Almost 20 years ago, Michael Howard spoke about the ‘British dream’: that immigrant families like his could come to this country and find every door open for their children. The same was true for Priti Patel’s parents, both refugees from Idi Amin’s Uganda. Dominic Raab, the Foreign Secretary, has spoken movingly about his father, who was a refugee from the Nazis. Our islands are and have always been a beacon of light for those fleeing darkness, or simply seeking a better life for their families.
Over the years, our country’s reputation has drawn millions of people who have settled here in search of the British dream. They have faced headwinds of racism and bigotry, as migrants and their families invariably do. But overall, how good a home is Britain for ethnic minorities? This week, the Commission on Race and Ethnic Disparities has released a landmark report which casts new light on multiracial Britain. It exposes huge differences in attainment: educational, economic and even criminal justice.
But the biggest differences are between ethnic minorities — and concealed by the acronym BAME. The phrase ‘Black, Asian and Minority Ethnic’ lumps all non-whites together as if they were a homogenous whole. But, as the report says, this is ‘a group that is held together by no more than what it is not’. The bundling of these separate groups together disguises problems that cannot be addressed or analysed unless they are broken down. Anyone applying the label BAME before coming to conclusions about Britain is destined to get things wrong. The children of Indian, Chinese and black African parents are likely to do better than whites at school — and in the workplace. The children of Pakistani, Traveller and black Caribbean parents tend to do worse. The vital question is: why?
Crucially, members of the commission were not drawn from the race relations industry. They were instead chosen from all kinds of backgrounds and asked to follow the evidence, wherever it led. The chair, Dr Tony Sewell CBE, runs a charity to help underrepresented young people pursue STEM subjects and careers. Dr Maggie Aderin-Pocock is a scientist who presents The Sky At Night. Keith Fraser, a former police superintendent, and the economist Dr Dambisa Moyo are also commission members. Their 262-page report, full of facts and insights, reveal a spread of results: both stunning attainment and baffling under-attainment.
Both David Cameron and Theresa May accepted the simplistic white vs BAME narrative. As they both must have known, this encouraged a damaging and false narrative, but they did it because it was politically useful to them. Cameron even perpetuated falsehoods, wrongly claiming that a poor black boy in Britain is more likely to go to prison than a good university. May spoke about stop-and-search as if it were racially motivated, when she had been told that the searches fairly reflected the ethnic mix of who was on the street at the time of searching. Because they wilfully ignored the facts for political advantage, the Tories are guilty of shirking the task of tackling racial inequality.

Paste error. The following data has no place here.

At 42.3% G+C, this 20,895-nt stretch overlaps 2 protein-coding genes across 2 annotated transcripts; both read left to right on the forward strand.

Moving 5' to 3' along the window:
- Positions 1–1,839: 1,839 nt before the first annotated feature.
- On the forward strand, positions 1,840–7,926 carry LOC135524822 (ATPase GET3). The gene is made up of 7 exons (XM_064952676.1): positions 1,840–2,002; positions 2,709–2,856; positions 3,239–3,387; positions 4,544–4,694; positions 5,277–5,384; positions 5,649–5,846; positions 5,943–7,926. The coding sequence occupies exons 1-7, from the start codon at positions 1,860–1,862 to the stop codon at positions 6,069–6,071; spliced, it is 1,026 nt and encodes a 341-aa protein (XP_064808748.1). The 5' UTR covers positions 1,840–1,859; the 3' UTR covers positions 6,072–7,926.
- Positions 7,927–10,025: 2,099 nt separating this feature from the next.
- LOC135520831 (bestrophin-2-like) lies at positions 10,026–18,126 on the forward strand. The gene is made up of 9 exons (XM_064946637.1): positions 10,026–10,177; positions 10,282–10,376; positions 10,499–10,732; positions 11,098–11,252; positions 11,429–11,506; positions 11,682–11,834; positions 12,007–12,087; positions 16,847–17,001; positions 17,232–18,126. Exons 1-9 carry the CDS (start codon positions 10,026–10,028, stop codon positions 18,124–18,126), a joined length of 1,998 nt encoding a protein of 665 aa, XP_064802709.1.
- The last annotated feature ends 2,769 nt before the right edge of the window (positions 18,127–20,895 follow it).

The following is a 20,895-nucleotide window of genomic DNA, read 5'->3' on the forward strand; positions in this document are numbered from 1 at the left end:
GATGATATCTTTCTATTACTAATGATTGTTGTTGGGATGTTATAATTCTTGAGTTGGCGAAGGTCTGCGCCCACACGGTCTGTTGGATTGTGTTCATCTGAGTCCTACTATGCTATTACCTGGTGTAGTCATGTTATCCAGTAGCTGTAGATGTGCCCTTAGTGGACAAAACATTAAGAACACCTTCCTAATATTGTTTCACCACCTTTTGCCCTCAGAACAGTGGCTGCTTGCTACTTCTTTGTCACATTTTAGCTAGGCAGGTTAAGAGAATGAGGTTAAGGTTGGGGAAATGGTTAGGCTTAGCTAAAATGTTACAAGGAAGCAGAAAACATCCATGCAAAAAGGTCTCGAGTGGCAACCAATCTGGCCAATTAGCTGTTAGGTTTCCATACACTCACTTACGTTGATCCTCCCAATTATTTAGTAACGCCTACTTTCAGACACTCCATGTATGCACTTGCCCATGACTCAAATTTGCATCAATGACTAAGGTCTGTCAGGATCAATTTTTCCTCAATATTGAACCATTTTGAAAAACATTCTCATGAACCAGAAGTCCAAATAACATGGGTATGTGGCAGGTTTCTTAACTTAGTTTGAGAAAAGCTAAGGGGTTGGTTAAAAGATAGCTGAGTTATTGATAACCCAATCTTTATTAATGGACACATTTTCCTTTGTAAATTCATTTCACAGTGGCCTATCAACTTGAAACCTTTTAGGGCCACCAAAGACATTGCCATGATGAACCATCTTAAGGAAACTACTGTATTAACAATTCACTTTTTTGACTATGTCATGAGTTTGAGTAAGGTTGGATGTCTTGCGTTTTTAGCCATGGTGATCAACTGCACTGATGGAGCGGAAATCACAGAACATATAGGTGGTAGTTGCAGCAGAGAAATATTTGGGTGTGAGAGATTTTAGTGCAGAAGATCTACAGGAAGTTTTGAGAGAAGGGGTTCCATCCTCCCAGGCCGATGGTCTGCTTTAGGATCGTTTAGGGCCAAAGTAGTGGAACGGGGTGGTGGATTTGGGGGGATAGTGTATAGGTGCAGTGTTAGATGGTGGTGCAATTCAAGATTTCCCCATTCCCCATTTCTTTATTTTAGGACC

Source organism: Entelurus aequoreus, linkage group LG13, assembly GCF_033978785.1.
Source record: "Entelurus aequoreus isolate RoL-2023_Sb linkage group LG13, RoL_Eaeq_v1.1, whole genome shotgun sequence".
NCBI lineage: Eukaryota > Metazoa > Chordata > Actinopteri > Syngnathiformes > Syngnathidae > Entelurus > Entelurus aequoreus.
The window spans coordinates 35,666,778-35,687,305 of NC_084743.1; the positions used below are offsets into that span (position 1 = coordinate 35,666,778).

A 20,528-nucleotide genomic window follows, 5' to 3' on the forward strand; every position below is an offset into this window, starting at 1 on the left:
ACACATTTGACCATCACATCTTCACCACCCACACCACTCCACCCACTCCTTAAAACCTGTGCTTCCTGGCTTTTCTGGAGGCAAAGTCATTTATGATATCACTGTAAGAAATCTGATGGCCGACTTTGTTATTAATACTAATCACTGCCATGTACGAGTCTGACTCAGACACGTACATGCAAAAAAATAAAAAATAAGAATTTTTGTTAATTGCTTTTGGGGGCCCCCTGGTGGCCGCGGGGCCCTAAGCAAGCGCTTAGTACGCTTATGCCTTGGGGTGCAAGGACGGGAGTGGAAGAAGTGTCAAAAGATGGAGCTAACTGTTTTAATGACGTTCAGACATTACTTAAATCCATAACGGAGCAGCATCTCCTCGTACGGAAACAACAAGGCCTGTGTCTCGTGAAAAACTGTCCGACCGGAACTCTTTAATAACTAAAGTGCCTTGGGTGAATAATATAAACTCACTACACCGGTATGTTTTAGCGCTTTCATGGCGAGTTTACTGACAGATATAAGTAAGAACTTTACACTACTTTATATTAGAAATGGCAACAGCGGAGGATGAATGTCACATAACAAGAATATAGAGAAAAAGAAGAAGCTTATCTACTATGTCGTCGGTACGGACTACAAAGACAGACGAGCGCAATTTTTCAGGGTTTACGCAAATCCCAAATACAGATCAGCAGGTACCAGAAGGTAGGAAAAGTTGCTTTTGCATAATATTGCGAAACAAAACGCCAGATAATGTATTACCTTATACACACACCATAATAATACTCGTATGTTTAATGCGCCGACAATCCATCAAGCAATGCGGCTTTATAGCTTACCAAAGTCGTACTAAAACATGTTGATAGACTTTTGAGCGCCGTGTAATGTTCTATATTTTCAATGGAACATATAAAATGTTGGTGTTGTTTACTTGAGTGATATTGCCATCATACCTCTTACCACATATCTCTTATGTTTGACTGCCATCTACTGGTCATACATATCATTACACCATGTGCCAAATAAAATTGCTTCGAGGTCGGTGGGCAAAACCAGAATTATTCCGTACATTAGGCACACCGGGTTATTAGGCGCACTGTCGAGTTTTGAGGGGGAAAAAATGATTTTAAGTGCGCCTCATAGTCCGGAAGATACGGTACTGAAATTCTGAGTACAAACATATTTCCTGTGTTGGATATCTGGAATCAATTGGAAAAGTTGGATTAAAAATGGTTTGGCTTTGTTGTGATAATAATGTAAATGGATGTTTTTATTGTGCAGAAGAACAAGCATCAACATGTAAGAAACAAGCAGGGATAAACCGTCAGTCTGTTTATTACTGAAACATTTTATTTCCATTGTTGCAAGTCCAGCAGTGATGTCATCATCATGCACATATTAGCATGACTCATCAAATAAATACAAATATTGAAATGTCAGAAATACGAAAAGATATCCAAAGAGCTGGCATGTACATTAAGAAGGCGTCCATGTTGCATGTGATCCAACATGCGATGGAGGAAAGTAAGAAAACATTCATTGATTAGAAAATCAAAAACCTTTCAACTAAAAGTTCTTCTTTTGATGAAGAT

The report attacks the unduly ‘pessimistic narratives about race’, which it says ‘have been reinforced by a rise of identity politics, as old class divisions have lost traction’. It looks more deeply into age-old problems. Take, for example, the fact that young black men are more likely than whites to be imprisoned for offences. The commission points out that they are less likely to plead guilty, which would reduce their sentence. Understand this, and the problem becomes clearer: better legal advice is needed for young black men.
The report also grasps the nettle of family structure. Some 63 per cent of black Caribbean children are in a single-parent family. The percentage is far lower — 43 per cent — for black African and just 6 per cent for Indian. The report makes a point that few politicians would dare to: children need time and resources, both of which are more likely to be available when both parents play active roles in their upbringing. ‘Government cannot remain neutral here,’ it says.
It’s clear from the report that anything the government can do to support families would disproportionately help under-performing ethnic groups. The same is true for schools. In 2016, some £285 million was given to selected head teachers for more after-school activities: a valuable ladder up for those who need it. The commission criticises the government for abandoning this commitment, which helps those ethnic minorities who need it most.
Make no mistake: the racial disparities unveiled by this report are shocking, and morally indefensible. But what is also indefensible is the use of simple labels like ‘black’ or ‘Asian’, which disguise the huge inequalities that exist within these groups. Caribbean teenagers have less hope of attending a university than teenagers of black African heritage: this is a problem. The prospects for a girl from a Mirpuri background tend to be worse than for a girl with Gujarati parents. This is a problem too. And to tackle these problems, we first need to recognise them.
The report will be lambasted by the race relations industry, as it both challenges and exposes the groupthink. The question is whether the agenda can now be seized under this Tory Prime Minister — or whether he will, like his predecessors, choose an easier life and go along with the campaigners. Britain may be the most successful melting-pot in Europe — but there is all too much scope for us to be more successful still. It would take a government with the courage and confidence to break from identity politics, ignore its practitioners and open a new chapter in the fight against racial injustice.
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